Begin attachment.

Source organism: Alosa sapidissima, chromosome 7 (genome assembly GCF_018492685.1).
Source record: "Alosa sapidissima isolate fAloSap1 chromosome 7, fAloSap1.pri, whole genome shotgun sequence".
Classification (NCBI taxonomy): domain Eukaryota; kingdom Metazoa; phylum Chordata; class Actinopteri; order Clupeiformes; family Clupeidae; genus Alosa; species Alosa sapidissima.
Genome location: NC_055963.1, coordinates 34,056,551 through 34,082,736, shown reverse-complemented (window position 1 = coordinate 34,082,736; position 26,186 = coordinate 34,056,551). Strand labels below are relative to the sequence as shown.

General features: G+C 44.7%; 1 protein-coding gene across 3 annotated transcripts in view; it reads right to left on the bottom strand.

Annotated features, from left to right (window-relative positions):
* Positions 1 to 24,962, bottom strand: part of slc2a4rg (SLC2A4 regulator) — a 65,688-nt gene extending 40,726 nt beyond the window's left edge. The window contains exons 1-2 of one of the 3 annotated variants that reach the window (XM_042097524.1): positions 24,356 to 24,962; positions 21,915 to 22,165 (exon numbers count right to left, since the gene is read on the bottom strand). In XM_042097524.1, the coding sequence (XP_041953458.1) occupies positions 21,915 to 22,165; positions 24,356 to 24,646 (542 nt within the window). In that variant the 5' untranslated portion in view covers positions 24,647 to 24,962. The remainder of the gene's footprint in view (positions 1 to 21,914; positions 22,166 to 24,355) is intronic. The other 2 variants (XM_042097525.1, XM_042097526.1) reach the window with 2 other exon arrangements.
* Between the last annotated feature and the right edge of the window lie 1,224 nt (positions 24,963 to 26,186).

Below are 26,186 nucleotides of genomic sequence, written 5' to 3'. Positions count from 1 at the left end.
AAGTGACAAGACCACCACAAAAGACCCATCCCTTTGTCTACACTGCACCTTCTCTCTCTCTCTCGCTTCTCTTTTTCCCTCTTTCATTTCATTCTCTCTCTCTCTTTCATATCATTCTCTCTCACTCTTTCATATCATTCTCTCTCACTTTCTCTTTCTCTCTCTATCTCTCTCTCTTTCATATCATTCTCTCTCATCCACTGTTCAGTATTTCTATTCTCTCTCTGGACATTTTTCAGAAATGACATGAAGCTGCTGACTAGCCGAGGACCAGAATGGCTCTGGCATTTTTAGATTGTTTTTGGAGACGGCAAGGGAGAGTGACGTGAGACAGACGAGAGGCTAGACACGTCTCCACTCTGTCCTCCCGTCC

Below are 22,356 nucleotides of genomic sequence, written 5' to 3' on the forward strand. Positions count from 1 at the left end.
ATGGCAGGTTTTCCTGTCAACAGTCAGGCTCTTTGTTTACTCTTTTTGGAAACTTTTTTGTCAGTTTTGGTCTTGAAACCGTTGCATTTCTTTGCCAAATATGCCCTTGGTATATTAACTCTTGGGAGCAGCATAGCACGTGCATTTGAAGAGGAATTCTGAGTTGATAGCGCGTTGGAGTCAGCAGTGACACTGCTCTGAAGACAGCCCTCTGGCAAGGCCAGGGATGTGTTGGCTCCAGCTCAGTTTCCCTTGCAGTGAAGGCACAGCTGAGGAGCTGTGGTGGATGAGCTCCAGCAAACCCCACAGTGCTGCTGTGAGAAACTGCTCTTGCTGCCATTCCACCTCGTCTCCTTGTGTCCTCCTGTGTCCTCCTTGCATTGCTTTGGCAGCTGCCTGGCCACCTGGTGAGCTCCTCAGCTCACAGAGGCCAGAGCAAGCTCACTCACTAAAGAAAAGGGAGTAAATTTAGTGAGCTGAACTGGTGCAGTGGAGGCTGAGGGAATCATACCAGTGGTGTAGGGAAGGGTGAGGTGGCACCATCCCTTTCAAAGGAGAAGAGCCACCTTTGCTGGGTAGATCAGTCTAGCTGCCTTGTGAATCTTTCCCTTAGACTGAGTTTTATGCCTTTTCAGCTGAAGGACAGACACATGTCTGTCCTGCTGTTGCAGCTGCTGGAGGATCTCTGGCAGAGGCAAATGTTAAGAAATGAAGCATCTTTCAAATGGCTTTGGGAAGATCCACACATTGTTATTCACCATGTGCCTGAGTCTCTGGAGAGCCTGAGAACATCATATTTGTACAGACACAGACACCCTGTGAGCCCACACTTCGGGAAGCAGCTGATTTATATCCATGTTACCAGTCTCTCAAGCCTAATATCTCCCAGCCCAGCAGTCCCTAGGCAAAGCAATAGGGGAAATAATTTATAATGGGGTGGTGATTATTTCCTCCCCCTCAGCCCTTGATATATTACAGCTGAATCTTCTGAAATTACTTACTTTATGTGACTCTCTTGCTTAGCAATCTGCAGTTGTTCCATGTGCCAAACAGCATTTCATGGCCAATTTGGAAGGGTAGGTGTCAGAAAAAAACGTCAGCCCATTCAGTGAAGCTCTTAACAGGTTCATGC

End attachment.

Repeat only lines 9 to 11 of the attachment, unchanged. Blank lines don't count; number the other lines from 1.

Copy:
Below are 26,186 nucleotides of genomic sequence, written 5' to 3'. Positions count from 1 at the left end.
AAGTGACAAGACCACCACAAAAGACCCATCCCTTTGTCTACACTGCACCTTCTCTCTCTCTCTCGCTTCTCTTTTTCCCTCTTTCATTTCATTCTCTCTCTCTCTTTCATATCATTCTCTCTCACTCTTTCATATCATTCTCTCTCACTTTCTCTTTCTCTCTCTATCTCTCTCTCTTTCATATCATTCTCTCTCATCCACTGTTCAGTATTTCTATTCTCTCTCTGGACATTTTTCAGAAATGACATGAAGCTGCTGACTAGCCGAGGACCAGAATGGCTCTGGCATTTTTAGATTGTTTTTGGAGACGGCAAGGGAGAGTGACGTGAGACAGACGAGAGGCTAGACACGTCTCCACTCTGTCCTCCCGTCC

Below are 22,356 nucleotides of genomic sequence, written 5' to 3' on the forward strand. Positions count from 1 at the left end.